Tuesday, May 1, 2012

The Queen is Dead? Long Live the Queen!

A little over two weeks ago we obtained our first colony of bees via a route I hadn’t quite planned on. Armed with a saw, crowbars and various other pieces of equipment we extracted from the wall of a house. When we were done we were not sure whether we had gotten the queen or not. Since installing them in a Langstroth hive the bees have been coming and going, bringing in pollen which is an encouraging sign.

Yesterday we finally opened the hive for the first time to see what was really going on in there. The anticipation was killing me. It wasn’t a pretty sight, but considering how it was established, we weren’t surprised. One of the two boxes of frames had only empty cells and capped brood we presumed was dead since the bees weren’t on that comb to speak of at all. In the other box we did find nectar and honey stores, lots of workers, lots of drones, and no eggs or larvae. We also found queen cells!

The queen cells we saw were opened on the side like these two. This is the result when the first queen emerges and then goes around destroying her rivals. It means that there may be a virgin queen wandering around in the hive. The weather here has been cool and overcast for a while now. If she’s in there, Mary, or perhaps we should say Mary II should come out on a mating flight some sunny day and then eventually start laying eggs. This would be the ideal outcome of this situation since that would perpetuate the genes from the queen that had a hive survive through the winter. I’m crossing my fingers and hope to report good news before the end of May.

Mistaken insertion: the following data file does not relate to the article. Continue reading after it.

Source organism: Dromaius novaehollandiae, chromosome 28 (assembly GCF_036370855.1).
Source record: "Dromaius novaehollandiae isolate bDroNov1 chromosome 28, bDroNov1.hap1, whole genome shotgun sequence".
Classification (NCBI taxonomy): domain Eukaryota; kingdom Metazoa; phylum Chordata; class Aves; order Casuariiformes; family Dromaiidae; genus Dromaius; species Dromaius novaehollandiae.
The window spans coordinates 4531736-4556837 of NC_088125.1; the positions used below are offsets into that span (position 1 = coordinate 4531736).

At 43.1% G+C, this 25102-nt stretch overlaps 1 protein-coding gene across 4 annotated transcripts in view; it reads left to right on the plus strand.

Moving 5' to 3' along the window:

3 Responses:

Anita said...

How many queen cells were in there? It sounds like the queen was injured in transit or didn't get captured during the cut out.

The waiting is the hardest part. Hopefully your new queen will go on her mating flight and start laying soon.

Mil said...

Exciting! I love it when the bees make a new queen. Can't wait til you see those tiny, tiny eggs!

Shady Character said...

Anita, there were at least four queen cells that we noticed during the inspection and on the pictures I took. We're thinking since they were so obvious that we wouldn't have missed them on the cutout and that they were made after. Or I should say we're hoping that.

Mil, I can't wait either! For today, though I need to sort through the old comb and slap together a solar wax melter. It's starting to smell up the house.